Kubla Khan Kubla Khan, Samuel Taylor Coleridge (Nineteenth-Century Literary Criticism)
by Samuel Taylor Coleridge

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(Nineteenth-Century Literary Criticism)

“Kubla Khan” Samuel Taylor Coleridge

The following entry presents criticism of Coleridge's poem “Kubla Khan” (1816). See also, "The Rime of the Ancient Mariner Criticism" and Lyrical Ballads Criticism.

Along with “The Rime of the Ancient Mariner” (1798) and “Christabel” (1816), “Kubla Khan” (1816) has been widely acclaimed as one of Coleridge's most significant works. While Coleridge himself referred to “Kubla Khan” as a fragment, the vivid images contained in the work have garnered extensive critical attention through the years, and it has long been acknowledged as a poetic representation of Coleridge's theories of the imagination and creation. Although it was not published until 1816, scholars agree that the work was composed between 1797 and 1800. At the time of its publication, Coleridge subtitled it “A Vision in A Dream: A Fragment,” and added a prefatory note explaining the unusual origin of the work. The poet explained that after taking some opium for medication, he grew drowsy while reading a passage about the court of Kubla Khan from Samuel Purchas's Pilgrimage. In this dreamlike state, Coleridge related, he composed a few hundred lines of poetry and when he awoke, immediately began writing the verses down. Unfortunately, a visitor interrupted him, and when the poet had a chance to return to his writing, the images had fled, leaving him with only vague recollections and the remaining 54 lines of this fragmentary poem. Although many critics have since challenged Coleridge's version of the poem's composition, critical scholarship on the work has focused equally on its fragmentary nature and on its place in Romantic writing as a representative work of poetic theory.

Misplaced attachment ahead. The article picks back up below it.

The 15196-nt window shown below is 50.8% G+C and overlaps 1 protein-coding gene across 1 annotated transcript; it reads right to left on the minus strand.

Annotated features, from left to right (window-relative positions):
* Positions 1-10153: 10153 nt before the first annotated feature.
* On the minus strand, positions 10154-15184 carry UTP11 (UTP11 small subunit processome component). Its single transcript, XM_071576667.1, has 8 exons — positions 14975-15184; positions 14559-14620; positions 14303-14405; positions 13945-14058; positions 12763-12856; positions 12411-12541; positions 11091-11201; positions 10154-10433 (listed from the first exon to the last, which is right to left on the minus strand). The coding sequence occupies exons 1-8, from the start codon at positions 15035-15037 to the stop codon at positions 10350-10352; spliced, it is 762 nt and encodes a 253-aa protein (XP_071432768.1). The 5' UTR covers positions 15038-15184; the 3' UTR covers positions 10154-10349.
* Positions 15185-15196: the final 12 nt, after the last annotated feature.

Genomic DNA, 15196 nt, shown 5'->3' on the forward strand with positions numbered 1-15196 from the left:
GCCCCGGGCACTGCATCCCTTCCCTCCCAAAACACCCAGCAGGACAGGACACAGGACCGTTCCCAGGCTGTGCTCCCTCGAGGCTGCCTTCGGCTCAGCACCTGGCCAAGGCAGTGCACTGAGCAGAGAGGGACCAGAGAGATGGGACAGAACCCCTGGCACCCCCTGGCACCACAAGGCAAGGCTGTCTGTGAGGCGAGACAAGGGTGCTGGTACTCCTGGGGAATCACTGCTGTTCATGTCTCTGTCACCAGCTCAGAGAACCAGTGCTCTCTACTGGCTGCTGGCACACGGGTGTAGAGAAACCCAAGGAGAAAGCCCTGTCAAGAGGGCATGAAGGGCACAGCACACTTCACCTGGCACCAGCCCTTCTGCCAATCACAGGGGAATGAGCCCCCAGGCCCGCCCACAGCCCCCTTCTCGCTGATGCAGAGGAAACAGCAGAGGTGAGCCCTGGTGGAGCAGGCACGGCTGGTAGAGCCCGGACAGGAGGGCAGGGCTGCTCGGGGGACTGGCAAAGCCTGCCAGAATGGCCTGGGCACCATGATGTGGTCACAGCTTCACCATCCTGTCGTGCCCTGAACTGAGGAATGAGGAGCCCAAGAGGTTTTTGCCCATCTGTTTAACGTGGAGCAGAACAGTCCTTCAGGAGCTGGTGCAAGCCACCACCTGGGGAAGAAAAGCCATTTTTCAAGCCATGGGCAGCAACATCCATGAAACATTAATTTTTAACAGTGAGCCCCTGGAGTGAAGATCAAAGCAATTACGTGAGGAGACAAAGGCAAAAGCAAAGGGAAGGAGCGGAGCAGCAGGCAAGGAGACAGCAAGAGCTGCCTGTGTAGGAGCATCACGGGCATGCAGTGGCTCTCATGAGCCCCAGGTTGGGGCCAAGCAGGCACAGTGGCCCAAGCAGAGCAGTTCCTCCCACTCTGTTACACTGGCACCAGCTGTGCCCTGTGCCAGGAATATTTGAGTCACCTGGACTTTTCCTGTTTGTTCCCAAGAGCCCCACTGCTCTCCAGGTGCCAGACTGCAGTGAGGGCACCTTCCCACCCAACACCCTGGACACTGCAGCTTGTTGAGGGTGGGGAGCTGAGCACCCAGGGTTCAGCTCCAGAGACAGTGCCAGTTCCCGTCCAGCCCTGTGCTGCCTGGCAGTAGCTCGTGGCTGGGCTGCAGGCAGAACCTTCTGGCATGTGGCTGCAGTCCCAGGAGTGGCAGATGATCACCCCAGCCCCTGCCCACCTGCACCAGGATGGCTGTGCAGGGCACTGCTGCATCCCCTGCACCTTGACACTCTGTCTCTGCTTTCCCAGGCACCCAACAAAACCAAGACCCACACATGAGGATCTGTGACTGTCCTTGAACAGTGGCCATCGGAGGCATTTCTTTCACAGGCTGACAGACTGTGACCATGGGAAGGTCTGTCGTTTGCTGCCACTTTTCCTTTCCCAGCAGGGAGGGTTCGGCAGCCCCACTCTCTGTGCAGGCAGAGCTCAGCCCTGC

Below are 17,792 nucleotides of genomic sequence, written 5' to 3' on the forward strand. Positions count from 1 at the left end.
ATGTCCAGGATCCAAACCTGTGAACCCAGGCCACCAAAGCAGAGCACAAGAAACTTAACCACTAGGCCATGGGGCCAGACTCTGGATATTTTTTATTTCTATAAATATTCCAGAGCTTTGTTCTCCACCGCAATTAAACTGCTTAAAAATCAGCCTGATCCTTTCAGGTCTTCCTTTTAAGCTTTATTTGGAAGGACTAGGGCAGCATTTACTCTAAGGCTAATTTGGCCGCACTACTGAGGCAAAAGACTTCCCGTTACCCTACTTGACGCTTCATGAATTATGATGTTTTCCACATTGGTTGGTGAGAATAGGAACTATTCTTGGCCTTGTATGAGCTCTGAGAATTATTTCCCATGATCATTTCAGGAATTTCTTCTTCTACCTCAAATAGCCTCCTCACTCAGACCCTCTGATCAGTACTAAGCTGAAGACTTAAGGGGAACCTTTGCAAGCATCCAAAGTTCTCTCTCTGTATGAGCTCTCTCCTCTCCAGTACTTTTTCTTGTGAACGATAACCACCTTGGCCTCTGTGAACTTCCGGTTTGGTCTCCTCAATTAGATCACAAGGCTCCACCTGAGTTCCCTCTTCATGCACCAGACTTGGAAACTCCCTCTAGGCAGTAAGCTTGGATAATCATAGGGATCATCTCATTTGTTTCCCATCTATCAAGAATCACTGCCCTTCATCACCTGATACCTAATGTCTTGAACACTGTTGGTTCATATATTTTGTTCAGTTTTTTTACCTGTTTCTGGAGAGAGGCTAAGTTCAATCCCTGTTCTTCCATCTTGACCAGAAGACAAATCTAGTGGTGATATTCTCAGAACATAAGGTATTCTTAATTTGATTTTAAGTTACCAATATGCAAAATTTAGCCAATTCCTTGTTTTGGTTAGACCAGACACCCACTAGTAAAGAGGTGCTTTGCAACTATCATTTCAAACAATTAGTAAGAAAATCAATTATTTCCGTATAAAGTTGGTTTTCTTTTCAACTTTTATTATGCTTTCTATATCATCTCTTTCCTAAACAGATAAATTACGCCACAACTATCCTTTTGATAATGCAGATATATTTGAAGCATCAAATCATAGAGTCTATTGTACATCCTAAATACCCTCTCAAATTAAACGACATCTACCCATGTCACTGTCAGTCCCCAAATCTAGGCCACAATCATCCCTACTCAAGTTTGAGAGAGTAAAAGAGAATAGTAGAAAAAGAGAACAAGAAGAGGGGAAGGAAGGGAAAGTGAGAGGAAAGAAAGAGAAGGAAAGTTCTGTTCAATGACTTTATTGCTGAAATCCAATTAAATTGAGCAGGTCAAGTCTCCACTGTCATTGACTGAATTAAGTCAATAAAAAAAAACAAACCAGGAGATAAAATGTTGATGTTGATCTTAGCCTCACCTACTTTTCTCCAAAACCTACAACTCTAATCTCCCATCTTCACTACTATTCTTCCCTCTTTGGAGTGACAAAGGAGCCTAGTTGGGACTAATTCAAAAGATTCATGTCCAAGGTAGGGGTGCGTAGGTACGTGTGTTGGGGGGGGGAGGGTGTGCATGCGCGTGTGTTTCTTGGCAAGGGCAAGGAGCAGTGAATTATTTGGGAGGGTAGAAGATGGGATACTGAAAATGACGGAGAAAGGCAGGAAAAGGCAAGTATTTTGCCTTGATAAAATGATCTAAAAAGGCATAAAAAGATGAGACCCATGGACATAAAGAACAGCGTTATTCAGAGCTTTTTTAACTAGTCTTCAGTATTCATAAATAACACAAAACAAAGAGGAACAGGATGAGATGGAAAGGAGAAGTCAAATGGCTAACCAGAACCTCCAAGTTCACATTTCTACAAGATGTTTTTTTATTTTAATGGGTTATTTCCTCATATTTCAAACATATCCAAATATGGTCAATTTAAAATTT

Plot and Major Characters

The poem begins with a description of a magnificent palace built by Mongolian ruler Kubla Khan during the thirteenth century. The “pleasure dome” described in the first few lines of the poem is reflective of Kubla's power, and the description of the palace and its surroundings also help convey the character and nature of Kubla, the poem's main character. In contrast to the palace and its planned gardens, the space outside Kubla's domain is characterized by ancient forests and rivers, providing a majestic backdrop to Kubla's creation. It initially appears that there is harmony between the two worlds, but the narrator then describes a deep crack in the earth, hidden under a grove of dense trees. The tenor of the poem then changes from the sense of calm and balance described in the first few lines, to an uneasy sense of the pagan and the supernatural. There is a vast distance between the ordered world of Kubla's palace and this wild, untamed place, the source of the fountain that feeds the river flowing through the rocks, forests, and ultimately, the stately garden of Kubla Khan. As the river moves from the deep, uncontrolled chasm described in earlier lines back to Kubla's world, the narrative shifts from third person to first person; the poet then describes his own vision and his own sense of power that comes from successful poetic creation.

Major Themes

Despite the controversy surrounding the origin of “Kubla Khan,” most critics acknowledge that the images, motifs and ideas explored in the work are representative of Romantic poetry. The emphasis on the Oriental setting of “Kubla Khan” in contrast to the description of the sacred world of the river is interpreted by critics as commonplace understanding of orthodox Christianity at the turn of the century, when the Orient was seen as the initial step towards Western Christianity. Also typical of other Romantic poems is Coleridge's lyrical representation of the landscape, which is both the source and keeper of the poetic imagination. Detailed readings of “Kubla Khan” indicate the use of intricate metric and poetic devices in the work. Coleridge himself explained that while any work with rhyme and rhythm may be described as a poem, for the work to be...

(The entire section is 112,392 words.)